Copyright Licensing Agency – is an infringement of the copyright law.

National Library of Canada Cataloguing in Publication Data

Richler, Daniel
Kicking tomorrow : a novel
eISBN: 978-1-55199-438-3
I. Title.
PS8585.1367K52 1991      c813’.54      C91-093644-7
PR9199.3.R49K53 1991

We acknowledge the financial support of the Government of Canada through the Book Publishing Industry Development Program for our publishing activities. We further acknowledge the support of the Canada Council for the Arts and the Ontario Arts Council for our publishing program.

Many thanks to Jack McClelland for his tough editorial advice and his fierce support. Also to Ellen Seligman, Jennifer Glossop, and Linda Williams for whipping this thing into shape; to Hélène Holden for the rah-rahs so many years ago; to Janet Turnbull for her hearty laughter, and to the Ontario Arts Council for keeping me in paper and typewriter ribbons.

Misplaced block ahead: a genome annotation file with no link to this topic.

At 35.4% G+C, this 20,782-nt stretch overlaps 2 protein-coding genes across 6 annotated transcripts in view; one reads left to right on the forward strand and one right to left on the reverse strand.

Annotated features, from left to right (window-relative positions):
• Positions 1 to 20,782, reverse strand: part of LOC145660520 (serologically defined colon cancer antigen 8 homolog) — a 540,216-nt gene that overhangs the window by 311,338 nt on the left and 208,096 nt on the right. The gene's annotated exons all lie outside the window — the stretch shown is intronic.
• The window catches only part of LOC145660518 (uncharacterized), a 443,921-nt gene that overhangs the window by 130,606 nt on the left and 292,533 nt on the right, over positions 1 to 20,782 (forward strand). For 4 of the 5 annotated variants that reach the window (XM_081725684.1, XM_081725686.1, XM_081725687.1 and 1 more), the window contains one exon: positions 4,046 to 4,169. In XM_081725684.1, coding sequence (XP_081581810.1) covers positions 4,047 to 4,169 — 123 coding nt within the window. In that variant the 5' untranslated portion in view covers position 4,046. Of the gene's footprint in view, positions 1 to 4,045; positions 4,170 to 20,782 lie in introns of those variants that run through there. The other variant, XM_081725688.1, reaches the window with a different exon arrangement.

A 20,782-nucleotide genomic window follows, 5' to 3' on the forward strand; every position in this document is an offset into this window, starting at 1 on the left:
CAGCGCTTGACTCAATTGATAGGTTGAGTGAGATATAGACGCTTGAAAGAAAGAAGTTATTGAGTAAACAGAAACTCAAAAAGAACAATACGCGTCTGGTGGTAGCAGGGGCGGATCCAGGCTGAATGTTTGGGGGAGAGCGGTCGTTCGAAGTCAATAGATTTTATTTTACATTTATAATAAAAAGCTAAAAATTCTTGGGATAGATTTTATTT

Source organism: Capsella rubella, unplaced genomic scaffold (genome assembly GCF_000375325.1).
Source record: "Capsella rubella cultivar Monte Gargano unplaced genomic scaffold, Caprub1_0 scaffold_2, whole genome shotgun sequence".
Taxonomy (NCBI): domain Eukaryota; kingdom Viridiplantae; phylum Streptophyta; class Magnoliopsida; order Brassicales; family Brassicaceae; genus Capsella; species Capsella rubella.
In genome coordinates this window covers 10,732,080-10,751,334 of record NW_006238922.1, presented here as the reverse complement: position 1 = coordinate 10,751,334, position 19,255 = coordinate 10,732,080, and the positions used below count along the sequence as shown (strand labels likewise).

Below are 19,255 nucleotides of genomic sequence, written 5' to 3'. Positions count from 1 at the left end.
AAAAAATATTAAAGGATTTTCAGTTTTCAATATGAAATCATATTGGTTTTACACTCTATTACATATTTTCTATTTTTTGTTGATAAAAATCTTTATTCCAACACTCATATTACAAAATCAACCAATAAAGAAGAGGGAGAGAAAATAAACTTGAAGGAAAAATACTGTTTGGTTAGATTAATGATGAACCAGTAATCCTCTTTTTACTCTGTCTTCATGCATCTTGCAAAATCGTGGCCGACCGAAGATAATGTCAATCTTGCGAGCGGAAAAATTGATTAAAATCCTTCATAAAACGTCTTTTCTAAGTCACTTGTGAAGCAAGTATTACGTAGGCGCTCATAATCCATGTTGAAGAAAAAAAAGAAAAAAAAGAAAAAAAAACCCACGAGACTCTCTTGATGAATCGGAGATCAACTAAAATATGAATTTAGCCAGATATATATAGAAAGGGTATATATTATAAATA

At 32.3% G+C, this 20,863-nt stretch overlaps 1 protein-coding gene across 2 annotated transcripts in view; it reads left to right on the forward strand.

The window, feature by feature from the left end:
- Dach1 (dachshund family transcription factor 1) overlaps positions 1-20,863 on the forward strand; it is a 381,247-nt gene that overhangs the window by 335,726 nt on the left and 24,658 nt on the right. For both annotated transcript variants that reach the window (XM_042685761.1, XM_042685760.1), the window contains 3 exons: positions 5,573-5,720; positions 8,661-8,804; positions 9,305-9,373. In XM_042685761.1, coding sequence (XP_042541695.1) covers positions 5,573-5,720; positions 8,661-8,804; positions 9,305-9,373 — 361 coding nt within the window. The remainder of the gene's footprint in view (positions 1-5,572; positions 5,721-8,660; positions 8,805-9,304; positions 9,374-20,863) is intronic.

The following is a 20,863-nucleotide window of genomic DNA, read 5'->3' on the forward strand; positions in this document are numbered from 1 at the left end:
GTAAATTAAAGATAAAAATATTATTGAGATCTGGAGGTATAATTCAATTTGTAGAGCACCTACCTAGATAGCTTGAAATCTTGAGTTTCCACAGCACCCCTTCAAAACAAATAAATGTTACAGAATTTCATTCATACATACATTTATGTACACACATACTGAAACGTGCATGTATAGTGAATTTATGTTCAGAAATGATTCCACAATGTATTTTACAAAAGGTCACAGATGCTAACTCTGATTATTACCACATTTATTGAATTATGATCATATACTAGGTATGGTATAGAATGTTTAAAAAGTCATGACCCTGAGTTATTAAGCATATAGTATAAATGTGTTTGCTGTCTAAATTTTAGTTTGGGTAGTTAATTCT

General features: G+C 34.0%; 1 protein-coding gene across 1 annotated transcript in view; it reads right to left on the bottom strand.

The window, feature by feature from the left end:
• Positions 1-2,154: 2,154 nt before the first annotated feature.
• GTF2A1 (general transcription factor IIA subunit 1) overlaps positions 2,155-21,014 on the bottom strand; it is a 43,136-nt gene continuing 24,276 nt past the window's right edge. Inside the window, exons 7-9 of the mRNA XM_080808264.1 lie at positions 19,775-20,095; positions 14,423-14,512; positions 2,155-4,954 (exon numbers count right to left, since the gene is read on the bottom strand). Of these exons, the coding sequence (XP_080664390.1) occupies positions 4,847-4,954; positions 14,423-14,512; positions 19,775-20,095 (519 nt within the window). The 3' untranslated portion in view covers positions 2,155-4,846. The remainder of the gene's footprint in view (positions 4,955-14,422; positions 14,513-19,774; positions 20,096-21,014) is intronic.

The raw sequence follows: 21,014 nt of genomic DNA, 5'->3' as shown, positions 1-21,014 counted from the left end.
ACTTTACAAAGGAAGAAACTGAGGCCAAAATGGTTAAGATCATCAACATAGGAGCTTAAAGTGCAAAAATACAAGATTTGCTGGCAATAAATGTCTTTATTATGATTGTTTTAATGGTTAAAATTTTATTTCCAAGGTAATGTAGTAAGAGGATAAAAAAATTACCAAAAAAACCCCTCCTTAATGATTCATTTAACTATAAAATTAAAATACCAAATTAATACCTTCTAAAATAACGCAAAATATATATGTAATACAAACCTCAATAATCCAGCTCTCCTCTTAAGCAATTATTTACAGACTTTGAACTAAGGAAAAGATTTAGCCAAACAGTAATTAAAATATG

McClelland & Stewart Ltd.
75 Sherbourne Street
Toronto, Ontario
M5A 2P9





For my mother, Florence




– Malcolm Lowry,
Under the Volcano


routine, mediocrity, and parents had given his eyes a gunslinger’s squint; they appeared to him to have been fried in the sandy skillet of some Mexican gulch – thousand-yard eyes,
El Topo
eyes, pale blue panes on an arid sky. But when he took his spread-legged square-jawed bell-bottomed stance in the doorway of the living room to confront his old man, he caught a reflection of himself in the mirror by the light switch and realized, sadly, that this magnificent stare was largely a figment of his own imagination. Not remotely like a Man With No Name. Not even close. Bummer. For he suddenly saw that in moments of conflict he had a pathetic kind of canine attention about him – the heavy bangs of mongrel-brown hair, the flat nose on the same plane as his forehead, his face as well-fed as a pedigreed pup – a dumb mutt pausing on the verge of comprehension, panting hard, wondering, Where’s the stick?

He barrelled on angrily anyhow, with all the taut collected energy of a little boy lolloping down a hill unable to stop; he stood in the door of the living room – which smelled of whisky and farts, like a saloon – fists on hips, and shot his question.